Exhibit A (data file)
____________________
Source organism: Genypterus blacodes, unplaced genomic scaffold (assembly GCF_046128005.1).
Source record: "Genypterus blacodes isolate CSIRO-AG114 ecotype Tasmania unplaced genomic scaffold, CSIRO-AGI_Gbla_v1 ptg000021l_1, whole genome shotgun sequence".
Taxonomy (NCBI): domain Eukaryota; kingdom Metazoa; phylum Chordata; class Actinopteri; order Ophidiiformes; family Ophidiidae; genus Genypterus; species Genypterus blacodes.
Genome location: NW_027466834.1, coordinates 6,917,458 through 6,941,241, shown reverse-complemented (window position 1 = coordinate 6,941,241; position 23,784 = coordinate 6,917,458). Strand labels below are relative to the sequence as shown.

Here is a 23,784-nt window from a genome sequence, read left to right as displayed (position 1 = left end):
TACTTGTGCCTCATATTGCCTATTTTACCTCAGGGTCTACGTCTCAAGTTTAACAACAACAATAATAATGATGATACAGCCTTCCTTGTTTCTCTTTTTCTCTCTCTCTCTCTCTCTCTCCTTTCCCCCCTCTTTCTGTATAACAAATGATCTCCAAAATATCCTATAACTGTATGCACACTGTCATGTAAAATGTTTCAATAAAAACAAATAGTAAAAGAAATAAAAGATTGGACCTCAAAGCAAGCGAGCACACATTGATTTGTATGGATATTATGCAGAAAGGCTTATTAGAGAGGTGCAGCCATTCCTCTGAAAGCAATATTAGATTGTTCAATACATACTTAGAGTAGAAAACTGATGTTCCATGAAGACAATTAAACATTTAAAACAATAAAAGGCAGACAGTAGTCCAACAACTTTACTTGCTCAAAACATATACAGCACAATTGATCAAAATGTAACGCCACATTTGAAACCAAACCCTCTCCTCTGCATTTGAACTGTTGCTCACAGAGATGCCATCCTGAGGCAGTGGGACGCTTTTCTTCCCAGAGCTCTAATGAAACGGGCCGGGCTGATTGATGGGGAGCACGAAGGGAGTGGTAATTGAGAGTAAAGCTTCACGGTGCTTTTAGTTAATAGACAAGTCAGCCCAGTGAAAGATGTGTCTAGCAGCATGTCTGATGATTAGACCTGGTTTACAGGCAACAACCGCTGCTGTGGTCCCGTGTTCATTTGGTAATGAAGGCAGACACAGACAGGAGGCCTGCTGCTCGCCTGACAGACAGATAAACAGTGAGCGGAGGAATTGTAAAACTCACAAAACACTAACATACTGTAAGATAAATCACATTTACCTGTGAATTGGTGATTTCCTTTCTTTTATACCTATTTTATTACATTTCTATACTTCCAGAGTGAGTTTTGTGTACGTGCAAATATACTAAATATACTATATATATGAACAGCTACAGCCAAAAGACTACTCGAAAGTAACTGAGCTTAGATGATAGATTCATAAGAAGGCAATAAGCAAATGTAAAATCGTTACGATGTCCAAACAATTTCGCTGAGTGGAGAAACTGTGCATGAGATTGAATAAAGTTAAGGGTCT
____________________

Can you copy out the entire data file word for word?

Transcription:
Source organism: Genypterus blacodes, unplaced genomic scaffold (assembly GCF_046128005.1).
Source record: "Genypterus blacodes isolate CSIRO-AG114 ecotype Tasmania unplaced genomic scaffold, CSIRO-AGI_Gbla_v1 ptg000021l_1, whole genome shotgun sequence".
Taxonomy (NCBI): domain Eukaryota; kingdom Metazoa; phylum Chordata; class Actinopteri; order Ophidiiformes; family Ophidiidae; genus Genypterus; species Genypterus blacodes.
Genome location: NW_027466834.1, coordinates 6,917,458 through 6,941,241, shown reverse-complemented (window position 1 = coordinate 6,941,241; position 23,784 = coordinate 6,917,458). Strand labels below are relative to the sequence as shown.

Here is a 23,784-nt window from a genome sequence, read left to right as displayed (position 1 = left end):
TACTTGTGCCTCATATTGCCTATTTTACCTCAGGGTCTACGTCTCAAGTTTAACAACAACAATAATAATGATGATACAGCCTTCCTTGTTTCTCTTTTTCTCTCTCTCTCTCTCTCTCTCCTTTCCCCCCTCTTTCTGTATAACAAATGATCTCCAAAATATCCTATAACTGTATGCACACTGTCATGTAAAATGTTTCAATAAAAACAAATAGTAAAAGAAATAAAAGATTGGACCTCAAAGCAAGCGAGCACACATTGATTTGTATGGATATTATGCAGAAAGGCTTATTAGAGAGGTGCAGCCATTCCTCTGAAAGCAATATTAGATTGTTCAATACATACTTAGAGTAGAAAACTGATGTTCCATGAAGACAATTAAACATTTAAAACAATAAAAGGCAGACAGTAGTCCAACAACTTTACTTGCTCAAAACATATACAGCACAATTGATCAAAATGTAACGCCACATTTGAAACCAAACCCTCTCCTCTGCATTTGAACTGTTGCTCACAGAGATGCCATCCTGAGGCAGTGGGACGCTTTTCTTCCCAGAGCTCTAATGAAACGGGCCGGGCTGATTGATGGGGAGCACGAAGGGAGTGGTAATTGAGAGTAAAGCTTCACGGTGCTTTTAGTTAATAGACAAGTCAGCCCAGTGAAAGATGTGTCTAGCAGCATGTCTGATGATTAGACCTGGTTTACAGGCAACAACCGCTGCTGTGGTCCCGTGTTCATTTGGTAATGAAGGCAGACACAGACAGGAGGCCTGCTGCTCGCCTGACAGACAGATAAACAGTGAGCGGAGGAATTGTAAAACTCACAAAACACTAACATACTGTAAGATAAATCACATTTACCTGTGAATTGGTGATTTCCTTTCTTTTATACCTATTTTATTACATTTCTATACTTCCAGAGTGAGTTTTGTGTACGTGCAAATATACTAAATATACTATATATATGAACAGCTACAGCCAAAAGACTACTCGAAAGTAACTGAGCTTAGATGATAGATTCATAAGAAGGCAATAAGCAAATGTAAAATCGTTACGATGTCCAAACAATTTCGCTGAGTGGAGAAACTGTGCATGAGATTGAATAAAGTTAAGGGTCT